Sunday, November 2, 2008

Four (Or More) Legs Good, Two Legs Bad

My little trip to friends was the final piece in a puzzle I've been, well, puzzling over for many years - what is the vital ingredient in a happy life?

I had always been a town girl and reasonably happy to be so, I thought. So when we came here ten years ago and found ourselves living in the country it was quite a change - no pub or Indian carry-out within walking distance for a start! I found it very hard. The Golfer was away on business a lot and the neighbours completely ignored us - avoided us in fact. I found, during that first winter, my bubbly personality fizzling out and I was bitterly unhappy. But at the same time, I was entranced by my surroundings. Deer would appear at dusk and we would rush to the window and watch them till they moved on. An occasional hare would melt into view and then magically melt away again. Every time I heard a buzzard cry overhead I would dash out to watch it wheel far above. I began to feel truly in touch with, and not just sympathetic to, nature.

I began to pity people who had to live in town. True, we had new worries - the constant dread of a huge tree falling, a septic tank to grapple with, and the isolation - but every time I stepped outside I felt nourished. The Golfer, after a doubtful start, began to relax too. He loved coming back here after a long and tiring business trip and would feel his bones relax as he drew near the peace of home. It was a bit like being on holiday.

After he died, it was the land that kept me going. No matter how bad I felt, a walk round the wood would refresh me, even if it made me feel all the lonelier. Living here, there wasn't anything else to cheer me up, with neighbours who avoided me and the nearest Starbucks ten miles away. I felt completely alone but at peace, if that makes sense. I began to despair of ever being part of a community of any kind again. I tried new things but it never seemed to last beyond the event itself. No matter how adventurous I was, I still landed up back at home alone in the dark at the end of it. But my garden was always there for me to remind me that even if humanity didn't want me, I was part of nature. In those early dark days of widowhood I didn't much care if humanity didn't want me anyway. I felt more like 87 than 47 and tried to be brave in the face of the certainty that the best of my life was over.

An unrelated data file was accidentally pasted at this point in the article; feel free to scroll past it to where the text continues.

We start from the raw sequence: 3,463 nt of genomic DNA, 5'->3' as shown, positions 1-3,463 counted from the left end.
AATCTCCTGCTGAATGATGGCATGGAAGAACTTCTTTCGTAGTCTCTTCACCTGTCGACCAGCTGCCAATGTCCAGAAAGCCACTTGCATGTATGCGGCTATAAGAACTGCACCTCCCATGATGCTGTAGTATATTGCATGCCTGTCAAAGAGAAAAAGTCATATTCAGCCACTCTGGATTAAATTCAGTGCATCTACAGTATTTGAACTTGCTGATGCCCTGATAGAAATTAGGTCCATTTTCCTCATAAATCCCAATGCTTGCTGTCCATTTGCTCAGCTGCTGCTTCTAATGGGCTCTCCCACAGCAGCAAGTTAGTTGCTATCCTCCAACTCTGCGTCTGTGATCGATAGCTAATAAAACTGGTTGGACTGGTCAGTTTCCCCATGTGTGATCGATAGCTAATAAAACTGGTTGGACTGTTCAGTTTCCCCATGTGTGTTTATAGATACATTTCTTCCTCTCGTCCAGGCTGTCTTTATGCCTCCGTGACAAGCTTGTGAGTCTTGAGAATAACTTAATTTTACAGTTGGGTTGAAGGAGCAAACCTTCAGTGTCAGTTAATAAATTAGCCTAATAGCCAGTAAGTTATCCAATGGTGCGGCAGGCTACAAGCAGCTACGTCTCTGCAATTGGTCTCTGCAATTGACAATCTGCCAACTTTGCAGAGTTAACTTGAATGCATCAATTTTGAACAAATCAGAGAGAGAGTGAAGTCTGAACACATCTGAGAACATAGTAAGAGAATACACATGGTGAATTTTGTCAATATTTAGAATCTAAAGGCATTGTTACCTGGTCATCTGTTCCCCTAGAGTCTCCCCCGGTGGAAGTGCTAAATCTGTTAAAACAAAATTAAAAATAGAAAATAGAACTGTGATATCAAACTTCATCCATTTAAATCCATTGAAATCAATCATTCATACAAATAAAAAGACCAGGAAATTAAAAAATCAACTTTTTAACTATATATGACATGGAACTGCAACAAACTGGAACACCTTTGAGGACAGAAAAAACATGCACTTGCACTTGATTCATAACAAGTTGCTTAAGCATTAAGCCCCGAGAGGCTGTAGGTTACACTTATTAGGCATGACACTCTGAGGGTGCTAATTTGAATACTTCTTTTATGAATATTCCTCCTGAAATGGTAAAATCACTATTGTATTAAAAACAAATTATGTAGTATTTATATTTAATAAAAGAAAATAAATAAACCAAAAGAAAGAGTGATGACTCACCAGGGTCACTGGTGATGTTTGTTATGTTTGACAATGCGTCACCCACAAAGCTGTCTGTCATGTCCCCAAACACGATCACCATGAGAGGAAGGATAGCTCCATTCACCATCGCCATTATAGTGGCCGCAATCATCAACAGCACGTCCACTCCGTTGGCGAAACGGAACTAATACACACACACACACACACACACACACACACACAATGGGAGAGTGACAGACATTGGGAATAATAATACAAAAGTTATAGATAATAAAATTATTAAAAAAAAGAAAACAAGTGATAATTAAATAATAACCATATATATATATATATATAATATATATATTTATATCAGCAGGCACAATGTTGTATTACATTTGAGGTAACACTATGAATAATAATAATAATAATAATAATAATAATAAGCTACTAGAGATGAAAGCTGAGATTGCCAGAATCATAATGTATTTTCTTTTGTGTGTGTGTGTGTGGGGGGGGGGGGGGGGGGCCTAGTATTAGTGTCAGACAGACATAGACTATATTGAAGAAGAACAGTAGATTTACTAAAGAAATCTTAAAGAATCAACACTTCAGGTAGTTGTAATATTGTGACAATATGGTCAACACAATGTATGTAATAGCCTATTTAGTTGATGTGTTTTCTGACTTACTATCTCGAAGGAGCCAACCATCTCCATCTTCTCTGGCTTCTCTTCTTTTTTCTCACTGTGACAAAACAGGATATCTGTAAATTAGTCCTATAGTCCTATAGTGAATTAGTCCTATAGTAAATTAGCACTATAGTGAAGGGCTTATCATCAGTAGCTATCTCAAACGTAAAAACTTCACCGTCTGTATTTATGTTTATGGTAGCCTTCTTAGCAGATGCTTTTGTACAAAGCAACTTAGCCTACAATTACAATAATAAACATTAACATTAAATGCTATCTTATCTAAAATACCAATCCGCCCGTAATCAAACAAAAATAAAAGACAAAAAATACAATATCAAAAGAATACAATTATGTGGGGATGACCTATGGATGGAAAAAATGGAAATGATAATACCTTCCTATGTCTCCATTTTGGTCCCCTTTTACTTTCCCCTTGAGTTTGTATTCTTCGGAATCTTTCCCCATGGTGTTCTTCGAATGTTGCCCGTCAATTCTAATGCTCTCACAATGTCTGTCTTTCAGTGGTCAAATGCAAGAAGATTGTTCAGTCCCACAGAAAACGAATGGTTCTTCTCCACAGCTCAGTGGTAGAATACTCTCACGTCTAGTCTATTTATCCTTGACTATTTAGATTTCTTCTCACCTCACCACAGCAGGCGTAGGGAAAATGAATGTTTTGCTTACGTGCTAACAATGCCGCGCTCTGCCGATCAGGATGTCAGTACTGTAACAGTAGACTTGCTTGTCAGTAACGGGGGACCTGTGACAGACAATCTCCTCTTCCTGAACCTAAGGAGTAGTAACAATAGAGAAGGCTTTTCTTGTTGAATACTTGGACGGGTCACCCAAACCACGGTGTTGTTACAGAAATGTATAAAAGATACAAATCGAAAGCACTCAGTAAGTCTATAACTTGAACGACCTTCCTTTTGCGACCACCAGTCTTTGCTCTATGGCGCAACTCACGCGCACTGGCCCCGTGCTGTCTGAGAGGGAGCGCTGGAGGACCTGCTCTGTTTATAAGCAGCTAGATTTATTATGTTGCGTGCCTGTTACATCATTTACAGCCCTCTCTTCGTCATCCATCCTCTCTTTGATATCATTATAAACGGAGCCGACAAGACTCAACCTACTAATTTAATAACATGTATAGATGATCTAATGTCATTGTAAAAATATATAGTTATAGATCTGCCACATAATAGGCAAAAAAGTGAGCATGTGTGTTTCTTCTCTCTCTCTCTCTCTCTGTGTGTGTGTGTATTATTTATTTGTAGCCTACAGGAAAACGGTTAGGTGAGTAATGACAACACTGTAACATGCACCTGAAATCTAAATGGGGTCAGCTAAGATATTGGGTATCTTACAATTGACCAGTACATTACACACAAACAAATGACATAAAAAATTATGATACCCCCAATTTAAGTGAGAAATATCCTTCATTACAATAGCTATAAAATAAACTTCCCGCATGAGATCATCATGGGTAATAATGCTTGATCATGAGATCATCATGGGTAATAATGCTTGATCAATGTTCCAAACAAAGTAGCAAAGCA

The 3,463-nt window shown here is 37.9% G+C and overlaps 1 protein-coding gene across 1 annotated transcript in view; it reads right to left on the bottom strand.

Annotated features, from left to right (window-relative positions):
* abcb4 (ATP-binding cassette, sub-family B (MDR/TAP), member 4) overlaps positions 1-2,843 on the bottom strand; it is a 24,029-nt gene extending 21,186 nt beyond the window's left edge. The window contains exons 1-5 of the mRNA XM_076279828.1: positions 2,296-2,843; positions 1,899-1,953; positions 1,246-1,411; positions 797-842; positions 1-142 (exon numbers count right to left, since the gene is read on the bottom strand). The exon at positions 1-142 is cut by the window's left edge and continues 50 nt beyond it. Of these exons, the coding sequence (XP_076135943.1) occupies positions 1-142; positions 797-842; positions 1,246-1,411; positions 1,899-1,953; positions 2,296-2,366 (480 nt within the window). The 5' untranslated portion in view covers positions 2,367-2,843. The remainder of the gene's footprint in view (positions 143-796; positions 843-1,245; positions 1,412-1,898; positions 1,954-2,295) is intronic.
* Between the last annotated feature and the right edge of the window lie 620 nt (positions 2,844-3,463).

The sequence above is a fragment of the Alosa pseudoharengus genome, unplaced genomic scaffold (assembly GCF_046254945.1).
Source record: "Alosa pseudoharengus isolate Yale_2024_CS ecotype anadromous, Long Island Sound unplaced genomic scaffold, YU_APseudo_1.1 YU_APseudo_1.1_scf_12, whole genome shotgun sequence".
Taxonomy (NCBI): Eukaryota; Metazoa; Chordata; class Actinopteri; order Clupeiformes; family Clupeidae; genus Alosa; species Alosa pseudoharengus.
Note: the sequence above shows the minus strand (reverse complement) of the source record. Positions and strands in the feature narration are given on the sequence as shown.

A few months ago I was surprised to find that I ached when it was time to leave a friend's house, leaving behind all that normality. I had thought that I had toughened myself sufficiently not to need other people - like them of course, and meet friends but not need them - couldn't afford to need them, they might leave me or let me down and I didn't want to feel that bad again.

At the same time I was finding that my two and a half acres wasn't giving me quite the pleasure it had before. I'd see a new flower and think - "that's all very well but you can't talk to me, or share a joke, or tell me I exist". This was new. Home, which had been a haven for me in the first months, now felt like a prison. I wanted to be out there amongst humanity. But who would choose to leave this place of tranquillity and head back to town, where you have to fight for a parking space, and it's noisy and polluted, and you don't have deer gambolling past your window as you type on your computer? As I've written here before, I was caught in a dilemma that seemed to have no solution - too lonely to stay, too scared to leave. Part of that was the fear of losing that very special daily connection to nature that I've had for ten years.

But this visit to my friends has decided me. Friendship, love and human company come first. If I ever find myself at the heart of a family again, then I might be lucky enough to live once again amongst the rest of nature. But living alone in the country, especially in this unfriendly place, deprives me of the most vital thing that surely all humans require - contact with our own species. I think it's all very Darwinian - the need to be amongst other people; the herd instinct which brings mutual protection and support is, I have found, very deep within me and is even more fundamental than the desire to be amongst the natural world. So I will head back to civilization. I just wish I could go right now.